Deborah Steinberg
for Chad Liffmann

When Samantha Lévy woke up the next morning and found that the Marais, the neighborhood in Paris where she had lived her entire life, had been displaced from the right to the left bank of the Seine, she knew that her actions the previous day had generated improbably large consequences. The enormity of the change was magnified by the fact that everyone she encountered on her way to school — her parents at breakfast, the leering proprietor of the café on the corner, the woman at the Patisserie from whom Samantha bought the challah for Shabbat dinner each Friday, the man sweeping the synagogue steps and the woman hawking flowers in the Place de la République — everyone but Samantha seemed oblivious to the fact that Paris's historic Jewish quarter now sat on the opposite side of the river from where it had always been.

Samantha's head reeled throughout the long school day. What did this mean? And what further inversions might occur were she to persist in what she'd begun?

Would she come home to find pork sausages sharing a plate with cheese? Would her family, and the rest of the congregation, observe the Sabbath on Sunday instead of Saturday? What if they now believed that Jesus was the son of God?

How many tiny reversals might rewrite everyday life?

Would fatty steaks and cigarettes now ensure good health, and broccoli be a guilty pleasure? Would exercise make you fat, and watching TV make you smart?

How far back would history be hacked?

Would the Jews carry the shame of perpetrating Europe's twentieth century genocide in place of the trauma of having been its victims? Would Jews in the Middle East use terrorist tactics to fight for freedom from an oppressive Palestinian state? Would European nations struggle to regain linguistic and cultural autonomy following centuries of colonization by African and Asian powers? Would a fragmented United States flounder to recover from economic defeat by the USSR in the Cold War?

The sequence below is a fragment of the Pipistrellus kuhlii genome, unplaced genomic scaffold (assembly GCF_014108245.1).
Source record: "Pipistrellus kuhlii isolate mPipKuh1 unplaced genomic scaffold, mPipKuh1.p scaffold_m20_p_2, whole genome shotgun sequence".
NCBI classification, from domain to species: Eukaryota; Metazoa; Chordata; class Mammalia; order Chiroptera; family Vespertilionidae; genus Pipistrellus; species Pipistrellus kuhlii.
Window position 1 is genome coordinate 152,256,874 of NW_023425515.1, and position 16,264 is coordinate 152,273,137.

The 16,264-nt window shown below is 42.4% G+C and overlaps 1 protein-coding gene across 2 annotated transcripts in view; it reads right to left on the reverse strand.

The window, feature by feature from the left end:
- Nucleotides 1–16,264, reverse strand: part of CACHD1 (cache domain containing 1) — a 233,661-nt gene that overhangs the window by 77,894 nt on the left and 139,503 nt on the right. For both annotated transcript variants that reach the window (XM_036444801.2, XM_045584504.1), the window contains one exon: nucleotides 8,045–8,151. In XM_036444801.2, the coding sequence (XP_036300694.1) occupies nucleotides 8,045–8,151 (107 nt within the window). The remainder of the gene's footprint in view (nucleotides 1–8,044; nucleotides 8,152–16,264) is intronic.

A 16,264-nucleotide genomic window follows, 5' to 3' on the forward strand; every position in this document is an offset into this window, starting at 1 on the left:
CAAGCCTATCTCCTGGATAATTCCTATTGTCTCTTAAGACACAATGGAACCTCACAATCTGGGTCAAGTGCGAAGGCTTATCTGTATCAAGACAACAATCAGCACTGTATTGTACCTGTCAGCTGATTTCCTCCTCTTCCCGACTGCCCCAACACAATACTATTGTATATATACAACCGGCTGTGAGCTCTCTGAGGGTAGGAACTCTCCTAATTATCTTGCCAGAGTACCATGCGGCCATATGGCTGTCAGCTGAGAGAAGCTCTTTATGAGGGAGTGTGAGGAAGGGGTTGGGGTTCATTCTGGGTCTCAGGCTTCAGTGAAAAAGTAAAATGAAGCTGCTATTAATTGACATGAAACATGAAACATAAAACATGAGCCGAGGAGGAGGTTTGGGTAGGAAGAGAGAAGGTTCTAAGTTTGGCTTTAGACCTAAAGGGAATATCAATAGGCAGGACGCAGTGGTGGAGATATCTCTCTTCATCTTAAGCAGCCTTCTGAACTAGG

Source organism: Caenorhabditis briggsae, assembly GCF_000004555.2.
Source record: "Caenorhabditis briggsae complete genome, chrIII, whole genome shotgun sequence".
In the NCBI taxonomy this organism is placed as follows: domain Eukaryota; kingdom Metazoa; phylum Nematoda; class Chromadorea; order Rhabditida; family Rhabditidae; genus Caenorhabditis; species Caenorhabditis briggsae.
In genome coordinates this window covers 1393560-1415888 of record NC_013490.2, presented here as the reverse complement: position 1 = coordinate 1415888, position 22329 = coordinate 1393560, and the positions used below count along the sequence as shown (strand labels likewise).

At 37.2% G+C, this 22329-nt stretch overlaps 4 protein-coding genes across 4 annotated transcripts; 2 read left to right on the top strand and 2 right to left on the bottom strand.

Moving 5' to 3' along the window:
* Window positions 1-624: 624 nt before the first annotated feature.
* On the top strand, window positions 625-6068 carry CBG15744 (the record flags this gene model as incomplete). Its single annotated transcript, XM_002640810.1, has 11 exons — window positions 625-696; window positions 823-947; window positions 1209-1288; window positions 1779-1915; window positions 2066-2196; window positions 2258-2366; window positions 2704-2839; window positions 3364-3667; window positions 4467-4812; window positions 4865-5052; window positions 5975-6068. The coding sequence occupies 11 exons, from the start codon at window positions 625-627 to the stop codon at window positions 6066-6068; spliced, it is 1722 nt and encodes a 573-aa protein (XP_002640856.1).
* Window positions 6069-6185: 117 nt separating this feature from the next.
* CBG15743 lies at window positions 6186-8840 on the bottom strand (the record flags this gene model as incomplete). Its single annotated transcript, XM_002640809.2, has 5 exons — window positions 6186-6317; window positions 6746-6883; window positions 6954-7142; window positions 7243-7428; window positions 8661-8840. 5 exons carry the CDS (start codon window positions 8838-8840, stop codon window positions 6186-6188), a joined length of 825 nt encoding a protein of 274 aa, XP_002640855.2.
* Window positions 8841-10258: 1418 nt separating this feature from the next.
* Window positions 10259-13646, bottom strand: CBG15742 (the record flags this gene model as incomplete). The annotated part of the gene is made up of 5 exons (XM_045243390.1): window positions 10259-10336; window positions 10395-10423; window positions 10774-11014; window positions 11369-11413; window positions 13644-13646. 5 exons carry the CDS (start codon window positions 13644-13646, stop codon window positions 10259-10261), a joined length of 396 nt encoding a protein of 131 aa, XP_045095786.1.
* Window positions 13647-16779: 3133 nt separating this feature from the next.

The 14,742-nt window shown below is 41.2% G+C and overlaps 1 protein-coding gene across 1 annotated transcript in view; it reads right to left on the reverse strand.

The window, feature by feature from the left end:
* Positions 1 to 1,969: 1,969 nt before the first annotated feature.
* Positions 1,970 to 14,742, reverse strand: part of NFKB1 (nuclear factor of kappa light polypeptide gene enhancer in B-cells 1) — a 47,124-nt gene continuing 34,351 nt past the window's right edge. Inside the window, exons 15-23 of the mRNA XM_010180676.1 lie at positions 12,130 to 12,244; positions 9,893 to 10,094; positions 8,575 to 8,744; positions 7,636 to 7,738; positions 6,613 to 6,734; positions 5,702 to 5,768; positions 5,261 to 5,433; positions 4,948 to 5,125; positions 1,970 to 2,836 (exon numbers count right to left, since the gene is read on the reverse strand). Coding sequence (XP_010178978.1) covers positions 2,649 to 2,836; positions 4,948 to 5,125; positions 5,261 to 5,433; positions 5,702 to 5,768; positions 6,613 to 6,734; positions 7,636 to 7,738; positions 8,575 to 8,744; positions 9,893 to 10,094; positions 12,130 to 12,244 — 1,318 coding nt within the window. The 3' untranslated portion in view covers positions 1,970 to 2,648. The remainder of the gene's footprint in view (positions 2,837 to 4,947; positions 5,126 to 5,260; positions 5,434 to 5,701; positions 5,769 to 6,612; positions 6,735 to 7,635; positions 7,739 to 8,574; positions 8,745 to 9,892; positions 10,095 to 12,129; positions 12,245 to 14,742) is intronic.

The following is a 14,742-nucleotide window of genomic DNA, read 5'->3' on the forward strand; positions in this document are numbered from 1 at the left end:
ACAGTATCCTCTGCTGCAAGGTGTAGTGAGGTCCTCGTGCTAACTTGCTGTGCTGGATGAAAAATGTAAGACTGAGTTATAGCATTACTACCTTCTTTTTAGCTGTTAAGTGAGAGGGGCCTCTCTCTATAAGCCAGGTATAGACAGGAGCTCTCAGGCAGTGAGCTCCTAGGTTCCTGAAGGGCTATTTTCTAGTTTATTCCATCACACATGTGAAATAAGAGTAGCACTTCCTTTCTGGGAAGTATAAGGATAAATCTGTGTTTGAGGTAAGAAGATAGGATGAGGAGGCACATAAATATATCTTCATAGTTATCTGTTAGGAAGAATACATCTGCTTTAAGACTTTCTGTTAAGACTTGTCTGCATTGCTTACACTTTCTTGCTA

Just how fundamentally might oppositions invert?

Samantha tried to imagine a world in which women held most positions of power and men feared for their safety walking alone at night.

And what if she continued, and continued, the action that had caused such ontological upheaval?

Would the very concept of opposition be erased? Would the age-old master-slave dynamic finally cease? Would men and women at last treat each other as equals? Would wars around the world end?

The unpredictability of the potential results was so terrifying that Samantha thought carefully about desisting now, before perpetrating more inversions. But the moment Mohamed Bahari walked into sixth period math class, she remembered the bliss of kissing him yesterday behind the cafeteria after school, in a mutually agreed upon act of defiance against their families' inevitable reactions. And Samantha knew that she would kiss him again today, and again tomorrow. She would not stop kissing him until they had flipped Paris end over end, until they had turned the entire world upside down and inside out.

Note: "Verlan" is a form of French slang that was popularized by urban immigrant youth. It is created by inverting the syllables in a word. "Verlan" is the inverted form of the French word "l'envers," which means "the inverse."

Deborah Steinberg's

writing has been published in Necessary Fiction, The Red Line, Monkeybicycle, Blood and Thunder, and other journals. She is a founding editor of Red Bridge Press and is the fiction editor of the press's online journal Rivet: the Journal of Writing that Risks. Deborah lives in San Francisco, where she works as a freelance editor, facilitates writing workshops with a focus on healing, and sings in the a cappella group Conspiracy of Venus.

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